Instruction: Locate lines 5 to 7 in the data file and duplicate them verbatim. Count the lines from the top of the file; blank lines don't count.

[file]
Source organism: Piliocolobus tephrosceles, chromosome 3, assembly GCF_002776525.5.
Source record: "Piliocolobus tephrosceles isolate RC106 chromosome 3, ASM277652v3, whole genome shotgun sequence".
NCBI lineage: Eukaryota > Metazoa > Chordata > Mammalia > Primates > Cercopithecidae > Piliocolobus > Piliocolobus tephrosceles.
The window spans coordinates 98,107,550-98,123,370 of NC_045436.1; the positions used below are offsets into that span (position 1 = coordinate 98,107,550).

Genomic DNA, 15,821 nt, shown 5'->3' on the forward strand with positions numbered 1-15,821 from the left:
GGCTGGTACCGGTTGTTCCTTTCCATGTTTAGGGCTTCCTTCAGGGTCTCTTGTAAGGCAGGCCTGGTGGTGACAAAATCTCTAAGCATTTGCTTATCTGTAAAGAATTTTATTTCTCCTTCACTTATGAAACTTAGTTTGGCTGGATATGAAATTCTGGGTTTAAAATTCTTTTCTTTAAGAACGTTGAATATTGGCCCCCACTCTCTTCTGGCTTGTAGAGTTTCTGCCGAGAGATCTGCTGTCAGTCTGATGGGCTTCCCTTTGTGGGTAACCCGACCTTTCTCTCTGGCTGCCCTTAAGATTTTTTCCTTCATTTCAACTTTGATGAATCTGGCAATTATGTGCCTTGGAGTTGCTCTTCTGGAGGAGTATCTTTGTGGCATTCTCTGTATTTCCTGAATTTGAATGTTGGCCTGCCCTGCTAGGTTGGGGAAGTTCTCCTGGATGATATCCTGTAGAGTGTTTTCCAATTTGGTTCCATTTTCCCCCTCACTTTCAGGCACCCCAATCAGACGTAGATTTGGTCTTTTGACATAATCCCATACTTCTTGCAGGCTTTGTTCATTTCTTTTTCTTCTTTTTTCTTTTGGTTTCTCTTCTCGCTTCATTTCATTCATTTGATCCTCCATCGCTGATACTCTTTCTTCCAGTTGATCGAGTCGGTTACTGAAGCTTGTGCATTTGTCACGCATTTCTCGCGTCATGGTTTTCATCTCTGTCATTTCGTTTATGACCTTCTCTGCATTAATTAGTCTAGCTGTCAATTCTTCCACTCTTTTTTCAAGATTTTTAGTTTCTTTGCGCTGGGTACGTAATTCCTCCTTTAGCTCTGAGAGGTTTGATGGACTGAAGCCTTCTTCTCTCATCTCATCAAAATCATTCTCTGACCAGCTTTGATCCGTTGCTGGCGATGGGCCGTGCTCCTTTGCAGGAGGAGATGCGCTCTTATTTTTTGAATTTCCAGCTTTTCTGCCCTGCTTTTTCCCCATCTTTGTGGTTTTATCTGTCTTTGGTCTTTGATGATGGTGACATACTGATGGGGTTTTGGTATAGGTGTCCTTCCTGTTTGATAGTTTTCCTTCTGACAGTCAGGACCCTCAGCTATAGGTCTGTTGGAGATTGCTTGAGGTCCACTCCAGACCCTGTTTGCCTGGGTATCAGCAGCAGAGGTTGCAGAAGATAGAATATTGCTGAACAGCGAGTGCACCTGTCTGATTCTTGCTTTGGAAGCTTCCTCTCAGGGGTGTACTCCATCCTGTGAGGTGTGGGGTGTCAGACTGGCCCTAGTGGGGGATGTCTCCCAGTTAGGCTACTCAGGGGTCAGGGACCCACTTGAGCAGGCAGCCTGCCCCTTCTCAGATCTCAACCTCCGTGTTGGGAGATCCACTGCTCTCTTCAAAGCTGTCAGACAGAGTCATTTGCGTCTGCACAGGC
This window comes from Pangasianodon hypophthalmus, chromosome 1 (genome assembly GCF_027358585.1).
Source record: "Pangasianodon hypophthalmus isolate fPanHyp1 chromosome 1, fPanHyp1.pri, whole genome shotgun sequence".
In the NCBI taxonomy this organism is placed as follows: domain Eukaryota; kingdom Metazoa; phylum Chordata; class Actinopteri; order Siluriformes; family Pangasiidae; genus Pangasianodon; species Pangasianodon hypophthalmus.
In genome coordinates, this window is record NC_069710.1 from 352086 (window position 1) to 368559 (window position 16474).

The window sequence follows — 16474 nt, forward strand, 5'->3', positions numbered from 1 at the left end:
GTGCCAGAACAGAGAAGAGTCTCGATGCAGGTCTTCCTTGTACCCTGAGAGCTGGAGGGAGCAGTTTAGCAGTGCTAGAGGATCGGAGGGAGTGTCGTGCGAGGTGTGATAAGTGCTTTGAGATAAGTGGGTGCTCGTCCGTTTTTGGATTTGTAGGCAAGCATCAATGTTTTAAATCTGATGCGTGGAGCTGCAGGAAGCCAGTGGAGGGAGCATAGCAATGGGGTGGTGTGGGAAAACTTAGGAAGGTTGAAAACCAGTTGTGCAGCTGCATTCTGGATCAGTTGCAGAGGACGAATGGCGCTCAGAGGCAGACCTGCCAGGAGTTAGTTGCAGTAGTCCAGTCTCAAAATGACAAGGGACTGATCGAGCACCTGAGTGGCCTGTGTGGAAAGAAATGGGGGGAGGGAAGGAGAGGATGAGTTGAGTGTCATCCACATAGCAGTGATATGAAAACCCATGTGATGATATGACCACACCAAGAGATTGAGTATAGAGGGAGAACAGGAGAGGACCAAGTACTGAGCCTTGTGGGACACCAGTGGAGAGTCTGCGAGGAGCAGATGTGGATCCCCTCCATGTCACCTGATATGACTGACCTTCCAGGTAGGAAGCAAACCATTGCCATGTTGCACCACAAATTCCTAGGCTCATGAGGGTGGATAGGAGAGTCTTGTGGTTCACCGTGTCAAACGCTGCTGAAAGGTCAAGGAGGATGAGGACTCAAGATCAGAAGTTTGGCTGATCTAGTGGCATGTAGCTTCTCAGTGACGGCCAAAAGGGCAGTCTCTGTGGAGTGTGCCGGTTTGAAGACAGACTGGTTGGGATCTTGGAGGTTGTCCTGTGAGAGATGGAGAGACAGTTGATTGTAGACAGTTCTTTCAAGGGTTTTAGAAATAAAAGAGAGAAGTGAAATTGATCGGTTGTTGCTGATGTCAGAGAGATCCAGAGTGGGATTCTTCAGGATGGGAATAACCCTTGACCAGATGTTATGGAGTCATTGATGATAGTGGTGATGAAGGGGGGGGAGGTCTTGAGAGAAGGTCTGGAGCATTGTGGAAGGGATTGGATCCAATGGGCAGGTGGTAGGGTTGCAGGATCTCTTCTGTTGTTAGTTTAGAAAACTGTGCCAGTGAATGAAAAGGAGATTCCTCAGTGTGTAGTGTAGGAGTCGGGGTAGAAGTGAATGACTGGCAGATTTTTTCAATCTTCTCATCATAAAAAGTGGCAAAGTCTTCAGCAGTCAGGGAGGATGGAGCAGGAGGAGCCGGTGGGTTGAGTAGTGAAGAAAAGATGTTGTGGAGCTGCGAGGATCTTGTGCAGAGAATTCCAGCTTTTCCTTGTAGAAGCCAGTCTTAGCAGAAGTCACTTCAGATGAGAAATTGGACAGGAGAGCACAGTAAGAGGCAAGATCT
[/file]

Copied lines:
Genomic DNA, 15,821 nt, shown 5'->3' on the forward strand with positions numbered 1-15,821 from the left:
GGCTGGTACCGGTTGTTCCTTTCCATGTTTAGGGCTTCCTTCAGGGTCTCTTGTAAGGCAGGCCTGGTGGTGACAAAATCTCTAAGCATTTGCTTATCTGTAAAGAATTTTATTTCTCCTTCACTTATGAAACTTAGTTTGGCTGGATATGAAATTCTGGGTTTAAAATTCTTTTCTTTAAGAACGTTGAATATTGGCCCCCACTCTCTTCTGGCTTGTAGAGTTTCTGCCGAGAGATCTGCTGTCAGTCTGATGGGCTTCCCTTTGTGGGTAACCCGACCTTTCTCTCTGGCTGCCCTTAAGATTTTTTCCTTCATTTCAACTTTGATGAATCTGGCAATTATGTGCCTTGGAGTTGCTCTTCTGGAGGAGTATCTTTGTGGCATTCTCTGTATTTCCTGAATTTGAATGTTGGCCTGCCCTGCTAGGTTGGGGAAGTTCTCCTGGATGATATCCTGTAGAGTGTTTTCCAATTTGGTTCCATTTTCCCCCTCACTTTCAGGCACCCCAATCAGACGTAGATTTGGTCTTTTGACATAATCCCATACTTCTTGCAGGCTTTGTTCATTTCTTTTTCTTCTTTTTTCTTTTGGTTTCTCTTCTCGCTTCATTTCATTCATTTGATCCTCCATCGCTGATACTCTTTCTTCCAGTTGATCGAGTCGGTTACTGAAGCTTGTGCATTTGTCACGCATTTCTCGCGTCATGGTTTTCATCTCTGTCATTTCGTTTATGACCTTCTCTGCATTAATTAGTCTAGCTGTCAATTCTTCCACTCTTTTTTCAAGATTTTTAGTTTCTTTGCGCTGGGTACGTAATTCCTCCTTTAGCTCTGAGAGGTTTGATGGACTGAAGCCTTCTTCTCTCATCTCATCAAAATCATTCTCTGACCAGCTTTGATCCGTTGCTGGCGATGGGCCGTGCTCCTTTGCAGGAGGAGATGCGCTCTTATTTTTTGAATTTCCAGCTTTTCTGCCCTGCTTTTTCCCCATCTTTGTGGTTTTATCTGTCTTTGGTCTTTGATGATGGTGACATACTGATGGGGTTTTGGTATAGGTGTCCTTCCTGTTTGATAGTTTTCCTTCTGACAGTCAGGACCCTCAGCTATAGGTCTGTTGGAGATTGCTTGAGGTCCACTCCAGACCCTGTTTGCCTGGGTATCAGCAGCAGAGGTTGCAGAAGATAGAATATTGCTGAACAGCGAGTGCACCTGTCTGATTCTTGCTTTGGAAGCTTCCTCTCAGGGGTGTACTCCATCCTGTGAGGTGTGGGGTGTCAGACTGGCCCTAGTGGGGGATGTCTCCCAGTTAGGCTACTCAGGGGTCAGGGACCCACTTGAGCAGGCAGCCTGCCCCTTCTCAGATCTCAACCTCCGTGTTGGGAGATCCACTGCTCTCTTCAAAGCTGTCAGACAGAGTCATTTGCGTCTGCACAGGC
This window comes from Pangasianodon hypophthalmus, chromosome 1 (genome assembly GCF_027358585.1).